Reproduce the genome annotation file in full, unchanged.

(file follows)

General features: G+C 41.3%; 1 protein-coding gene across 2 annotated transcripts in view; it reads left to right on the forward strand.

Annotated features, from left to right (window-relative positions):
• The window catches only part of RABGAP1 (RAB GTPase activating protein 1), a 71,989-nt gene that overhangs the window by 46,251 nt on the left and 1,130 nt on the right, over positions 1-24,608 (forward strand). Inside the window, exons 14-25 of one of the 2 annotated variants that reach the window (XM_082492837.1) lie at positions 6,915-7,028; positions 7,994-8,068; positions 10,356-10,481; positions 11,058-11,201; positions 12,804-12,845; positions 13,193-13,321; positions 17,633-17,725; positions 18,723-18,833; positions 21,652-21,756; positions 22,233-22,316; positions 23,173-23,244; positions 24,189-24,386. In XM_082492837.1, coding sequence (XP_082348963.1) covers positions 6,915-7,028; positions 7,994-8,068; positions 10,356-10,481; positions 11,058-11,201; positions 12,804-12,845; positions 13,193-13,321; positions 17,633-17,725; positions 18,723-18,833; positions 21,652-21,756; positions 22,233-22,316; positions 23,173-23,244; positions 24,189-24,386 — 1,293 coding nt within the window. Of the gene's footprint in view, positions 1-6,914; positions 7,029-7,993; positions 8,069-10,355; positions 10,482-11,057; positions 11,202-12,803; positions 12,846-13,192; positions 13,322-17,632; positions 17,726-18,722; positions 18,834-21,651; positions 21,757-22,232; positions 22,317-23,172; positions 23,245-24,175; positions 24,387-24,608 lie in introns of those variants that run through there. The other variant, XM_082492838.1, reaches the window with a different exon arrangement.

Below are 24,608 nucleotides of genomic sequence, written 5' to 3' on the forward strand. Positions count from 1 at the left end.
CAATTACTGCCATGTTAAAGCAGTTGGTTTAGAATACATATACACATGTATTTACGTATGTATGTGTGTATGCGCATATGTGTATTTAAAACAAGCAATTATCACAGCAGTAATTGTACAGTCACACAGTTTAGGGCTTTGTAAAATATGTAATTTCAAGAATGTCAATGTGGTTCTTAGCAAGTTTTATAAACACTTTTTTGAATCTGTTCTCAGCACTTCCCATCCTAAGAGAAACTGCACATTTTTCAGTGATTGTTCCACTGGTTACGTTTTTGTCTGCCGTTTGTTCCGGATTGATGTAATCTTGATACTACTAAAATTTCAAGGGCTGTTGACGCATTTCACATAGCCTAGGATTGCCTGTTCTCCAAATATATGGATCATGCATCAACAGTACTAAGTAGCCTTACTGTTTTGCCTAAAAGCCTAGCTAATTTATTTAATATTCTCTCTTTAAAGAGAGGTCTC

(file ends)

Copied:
General features: G+C 41.3%; 1 protein-coding gene across 2 annotated transcripts in view; it reads left to right on the forward strand.

Annotated features, from left to right (window-relative positions):
• The window catches only part of RABGAP1 (RAB GTPase activating protein 1), a 71,989-nt gene that overhangs the window by 46,251 nt on the left and 1,130 nt on the right, over positions 1-24,608 (forward strand). Inside the window, exons 14-25 of one of the 2 annotated variants that reach the window (XM_082492837.1) lie at positions 6,915-7,028; positions 7,994-8,068; positions 10,356-10,481; positions 11,058-11,201; positions 12,804-12,845; positions 13,193-13,321; positions 17,633-17,725; positions 18,723-18,833; positions 21,652-21,756; positions 22,233-22,316; positions 23,173-23,244; positions 24,189-24,386. In XM_082492837.1, coding sequence (XP_082348963.1) covers positions 6,915-7,028; positions 7,994-8,068; positions 10,356-10,481; positions 11,058-11,201; positions 12,804-12,845; positions 13,193-13,321; positions 17,633-17,725; positions 18,723-18,833; positions 21,652-21,756; positions 22,233-22,316; positions 23,173-23,244; positions 24,189-24,386 — 1,293 coding nt within the window. Of the gene's footprint in view, positions 1-6,914; positions 7,029-7,993; positions 8,069-10,355; positions 10,482-11,057; positions 11,202-12,803; positions 12,846-13,192; positions 13,322-17,632; positions 17,726-18,722; positions 18,834-21,651; positions 21,757-22,232; positions 22,317-23,172; positions 23,245-24,175; positions 24,387-24,608 lie in introns of those variants that run through there. The other variant, XM_082492838.1, reaches the window with a different exon arrangement.

Below are 24,608 nucleotides of genomic sequence, written 5' to 3' on the forward strand. Positions count from 1 at the left end.
CAATTACTGCCATGTTAAAGCAGTTGGTTTAGAATACATATACACATGTATTTACGTATGTATGTGTGTATGCGCATATGTGTATTTAAAACAAGCAATTATCACAGCAGTAATTGTACAGTCACACAGTTTAGGGCTTTGTAAAATATGTAATTTCAAGAATGTCAATGTGGTTCTTAGCAAGTTTTATAAACACTTTTTTGAATCTGTTCTCAGCACTTCCCATCCTAAGAGAAACTGCACATTTTTCAGTGATTGTTCCACTGGTTACGTTTTTGTCTGCCGTTTGTTCCGGATTGATGTAATCTTGATACTACTAAAATTTCAAGGGCTGTTGACGCATTTCACATAGCCTAGGATTGCCTGTTCTCCAAATATATGGATCATGCATCAACAGTACTAAGTAGCCTTACTGTTTTGCCTAAAAGCCTAGCTAATTTATTTAATATTCTCTCTTTAAAGAGAGGTCTC